Interview & Review Part II: Trevor White Talks on Gritty, Hard-Hitting film Jamesy Boy

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“Jamesy Boy,” from Trevor White, Phase4films and XLrator Media, brings to the screen a gritty, realistic, graphic portrayal of a lost and forgotten generation while skillfully modernizing the coming of age street gang prison film.

 

Directed and written by Trevor White and Lane Shadgett, “Jamesy Boy,” stars Mary Louise Parker, Ving Rhames, James Woods, Taissa Farmiga, Michael Trotter, Rosa Salazar, Ben Rosenfield, Taboo and introducing Spencer Lofranco as James Burns.

“Jamesy Boy” tells the story of James Burns, a fourteen juvenile delinquent, with a stressed out mother played exceptionally by Mary Louise Parker, who is struggling as a single mother to raise her daughter, deal with her personal feelings of loss, rejection and the out of control spiral of life, and keep her coming of age son out of more trouble.

Unfortunately James, played by baby-faced newcomer Spencer LoFranco, is a magnet for trouble and a simple run to the corner deli for milk drastically alters his life as he hooks up with a lost soul, Crystal, played by Rosa Salazar, who at 14 is also on the path of no return. She runs errands for Roc, played by Michael Trotter, the local supplier of anything and everything.

This dead end relationship is on a collision course and it ends, of course, badly. Burns, who decides to go straight after meeting Sarah, played by Taissa Farmiga, who understands her options in the South Boston neighborhood are limited, makes one last run for Roc.

After a short stint in juvi, Burns ends up in Prison with lifer Ving Rhames as his mentor and, Black Eyed Peas singer, Taboo, aka Jamie Gomez, as his enemy. 

Lieutenant Falton, played by the incomparable James Woods, controls The Yard and cell block where incarceration is portrayed with precision and life ceased to be fair some time ago, infractions are overlooked, and misunderstandings can cost the innocent freedom.

With humanity still alive James tries to help prison fresh meat Chris, played by Ben Rosenfield, it is the turning point.

Interview with Director Trevor White Part II

Having the opportunity to speak with Trevor White we spoke, on among other things, the level of talent he was able to secure for his first full length feature: Below is the remainder of our interview.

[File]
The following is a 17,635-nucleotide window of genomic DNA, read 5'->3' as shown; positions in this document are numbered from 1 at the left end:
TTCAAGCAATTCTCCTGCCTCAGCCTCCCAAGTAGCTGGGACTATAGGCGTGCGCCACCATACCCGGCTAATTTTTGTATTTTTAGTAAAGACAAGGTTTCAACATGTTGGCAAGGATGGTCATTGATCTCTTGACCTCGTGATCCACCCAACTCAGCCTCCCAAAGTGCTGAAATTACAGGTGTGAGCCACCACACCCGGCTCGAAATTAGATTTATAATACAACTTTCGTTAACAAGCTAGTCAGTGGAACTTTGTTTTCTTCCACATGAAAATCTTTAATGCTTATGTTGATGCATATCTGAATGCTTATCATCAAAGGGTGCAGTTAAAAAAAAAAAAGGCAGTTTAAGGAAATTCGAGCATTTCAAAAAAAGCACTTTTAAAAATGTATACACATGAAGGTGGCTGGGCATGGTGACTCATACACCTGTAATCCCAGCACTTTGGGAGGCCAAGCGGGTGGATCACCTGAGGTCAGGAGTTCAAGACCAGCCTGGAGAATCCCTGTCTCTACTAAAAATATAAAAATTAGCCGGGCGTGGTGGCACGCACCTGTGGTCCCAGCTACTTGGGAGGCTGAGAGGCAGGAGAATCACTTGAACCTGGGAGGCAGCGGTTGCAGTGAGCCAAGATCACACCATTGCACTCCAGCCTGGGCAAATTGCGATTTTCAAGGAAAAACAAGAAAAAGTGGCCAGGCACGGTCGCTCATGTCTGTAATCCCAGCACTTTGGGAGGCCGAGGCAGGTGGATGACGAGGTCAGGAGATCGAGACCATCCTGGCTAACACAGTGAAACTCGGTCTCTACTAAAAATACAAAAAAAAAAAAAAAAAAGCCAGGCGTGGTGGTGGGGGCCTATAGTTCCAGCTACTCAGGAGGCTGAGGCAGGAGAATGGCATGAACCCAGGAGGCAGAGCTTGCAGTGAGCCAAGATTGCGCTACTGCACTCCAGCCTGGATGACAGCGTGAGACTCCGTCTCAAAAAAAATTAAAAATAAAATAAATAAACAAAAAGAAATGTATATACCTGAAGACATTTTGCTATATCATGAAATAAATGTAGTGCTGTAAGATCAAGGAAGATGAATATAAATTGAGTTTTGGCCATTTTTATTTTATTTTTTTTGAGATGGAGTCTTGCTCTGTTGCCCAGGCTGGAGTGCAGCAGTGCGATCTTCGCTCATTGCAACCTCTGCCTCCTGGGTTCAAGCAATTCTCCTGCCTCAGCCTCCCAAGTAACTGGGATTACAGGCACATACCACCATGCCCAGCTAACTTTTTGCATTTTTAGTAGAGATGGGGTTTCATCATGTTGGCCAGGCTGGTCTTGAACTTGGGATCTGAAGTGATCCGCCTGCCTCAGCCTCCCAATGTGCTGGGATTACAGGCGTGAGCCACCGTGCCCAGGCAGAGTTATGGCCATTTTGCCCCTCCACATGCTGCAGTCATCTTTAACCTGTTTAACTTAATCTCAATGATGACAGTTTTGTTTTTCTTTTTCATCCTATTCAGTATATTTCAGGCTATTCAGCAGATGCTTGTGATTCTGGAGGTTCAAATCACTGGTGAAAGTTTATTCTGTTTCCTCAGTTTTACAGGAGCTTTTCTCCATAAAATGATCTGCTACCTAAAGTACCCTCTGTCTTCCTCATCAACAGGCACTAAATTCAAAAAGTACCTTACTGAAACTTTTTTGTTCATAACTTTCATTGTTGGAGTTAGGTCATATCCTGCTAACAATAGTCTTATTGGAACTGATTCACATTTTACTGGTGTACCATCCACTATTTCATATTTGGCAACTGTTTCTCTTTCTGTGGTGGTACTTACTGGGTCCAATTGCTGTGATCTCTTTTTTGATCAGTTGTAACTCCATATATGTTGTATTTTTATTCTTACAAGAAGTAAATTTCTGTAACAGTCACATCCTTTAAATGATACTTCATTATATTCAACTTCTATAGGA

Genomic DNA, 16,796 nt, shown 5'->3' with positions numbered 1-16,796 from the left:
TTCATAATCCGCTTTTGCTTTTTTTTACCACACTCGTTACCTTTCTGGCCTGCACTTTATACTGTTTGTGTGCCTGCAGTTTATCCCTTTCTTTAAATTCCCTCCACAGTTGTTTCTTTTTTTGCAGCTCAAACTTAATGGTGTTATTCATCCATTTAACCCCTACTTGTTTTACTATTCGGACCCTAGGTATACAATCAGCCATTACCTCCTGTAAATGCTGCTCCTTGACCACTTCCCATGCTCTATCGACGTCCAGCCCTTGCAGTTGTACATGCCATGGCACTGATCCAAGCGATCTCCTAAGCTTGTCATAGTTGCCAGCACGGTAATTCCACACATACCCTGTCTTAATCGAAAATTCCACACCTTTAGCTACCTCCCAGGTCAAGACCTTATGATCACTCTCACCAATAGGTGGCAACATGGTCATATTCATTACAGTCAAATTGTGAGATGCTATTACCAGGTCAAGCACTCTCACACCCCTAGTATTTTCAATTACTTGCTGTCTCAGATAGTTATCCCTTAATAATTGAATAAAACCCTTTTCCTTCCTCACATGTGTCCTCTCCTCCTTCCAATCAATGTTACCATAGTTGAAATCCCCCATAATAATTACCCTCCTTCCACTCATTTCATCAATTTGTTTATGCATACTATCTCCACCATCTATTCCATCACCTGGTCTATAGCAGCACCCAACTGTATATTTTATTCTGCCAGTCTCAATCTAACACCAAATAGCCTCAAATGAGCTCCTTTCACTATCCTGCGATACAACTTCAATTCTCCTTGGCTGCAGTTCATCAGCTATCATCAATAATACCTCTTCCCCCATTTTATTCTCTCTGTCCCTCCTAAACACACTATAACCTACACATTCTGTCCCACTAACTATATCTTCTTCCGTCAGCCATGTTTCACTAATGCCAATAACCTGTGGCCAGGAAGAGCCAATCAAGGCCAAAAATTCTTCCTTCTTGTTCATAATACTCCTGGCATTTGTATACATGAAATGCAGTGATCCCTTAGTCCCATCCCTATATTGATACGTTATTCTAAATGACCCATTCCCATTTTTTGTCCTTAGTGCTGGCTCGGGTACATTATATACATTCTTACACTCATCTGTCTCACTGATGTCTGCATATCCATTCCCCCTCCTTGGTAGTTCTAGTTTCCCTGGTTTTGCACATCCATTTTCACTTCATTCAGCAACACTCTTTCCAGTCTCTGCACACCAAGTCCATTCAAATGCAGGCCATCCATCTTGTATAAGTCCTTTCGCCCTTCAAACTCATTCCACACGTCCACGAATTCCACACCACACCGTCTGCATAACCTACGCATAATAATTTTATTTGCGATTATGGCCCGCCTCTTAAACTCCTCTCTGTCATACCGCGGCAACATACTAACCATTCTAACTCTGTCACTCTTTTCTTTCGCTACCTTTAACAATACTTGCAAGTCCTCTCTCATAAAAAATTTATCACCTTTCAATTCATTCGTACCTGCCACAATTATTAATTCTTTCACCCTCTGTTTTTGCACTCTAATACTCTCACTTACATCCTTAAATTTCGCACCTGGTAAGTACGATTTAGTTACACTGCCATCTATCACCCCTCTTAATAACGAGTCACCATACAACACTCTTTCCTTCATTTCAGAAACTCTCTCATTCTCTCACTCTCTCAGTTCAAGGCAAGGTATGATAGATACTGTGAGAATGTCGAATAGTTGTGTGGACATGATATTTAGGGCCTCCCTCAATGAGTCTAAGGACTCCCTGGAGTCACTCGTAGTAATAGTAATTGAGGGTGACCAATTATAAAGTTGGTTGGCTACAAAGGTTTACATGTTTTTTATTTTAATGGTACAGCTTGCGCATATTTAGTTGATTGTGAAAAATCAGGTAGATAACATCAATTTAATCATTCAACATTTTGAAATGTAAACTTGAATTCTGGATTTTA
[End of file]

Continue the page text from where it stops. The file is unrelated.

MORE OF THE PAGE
Janet Walker: There are a couple of things that I want to ask before the end of the interview. I’ll start with casting. You’ve got a great cast. A-list. Tell me how you got everybody?

Trevor White: We were incredibly fortunate to have a great team of producers and casting director, Molly Timmerman, who’s really she’s just as great as they come. We were lucky to get the script into front of a lot of really fantastic actors and we were fortunate that they responded and then we took meetings and talked about the story and the character and it seemed like every one was supportive and on board.

JW: I’ve talked to a lot of people and they talk about the algorithm of casting. Did you have to go through any of that?

TW: You know there is always a little bit of that. You want to make sure that you’re not casting yourself into a challenging situation and so to sell the movie at the end. So of course there is a little bit of that. And at the same time we were fortunate enough to have a team behind us who were really supportive and ultimately wanted to make the best film possible. So we got to pursue actors who excited us. You know, Ving Rhames was incredibly excited to us and show off his amazing talents.

JW: Let me ask you about the film style, to me I see the beginning and the end almost simultaneously happening in the same scenes how you brought it from a start point to an end point at the end of the film it meets. How did you decide on the filmmaking style? That particular style of storytelling?

TW: You know I guess we saw. It’s interesting we saw a pattern in James life where his story on the streets and his story in prison had reverse arch’s. You know and James started with so much hope and lost that hope throughout the course of his childhood and in prison he started out with no hope and this idea and no matter what this is where he would ultimately spend his life and then to ultimately find that hope.

And we thought if we could overlap that each other would be a kind of poetic and unique way to tell the story.

JW; I’m going to back track a bit; once you got the script done what were some of the reactions you received

TW: From everyone, it’s funny when you send a script out; there are always people who are not going to “get it.” But by and large we really had a positive reaction to the script and I think that instilled enough motivation that we could go out and get a really great cast here and that cast could help us get the movie made. So I think the reaction to this script gave us the confidence we could pull this off and get this movie made.

The ensemble cast of “Jamesy Boy” delivers an exceptional performance. They nail their roles with depth, experience and unbelievable range.  Spencer LoFranco and Michael Trotter are stand outs and can bring it like DeNiro. 

“Jamesy Boy” is playing nationwide. Consult your local listings.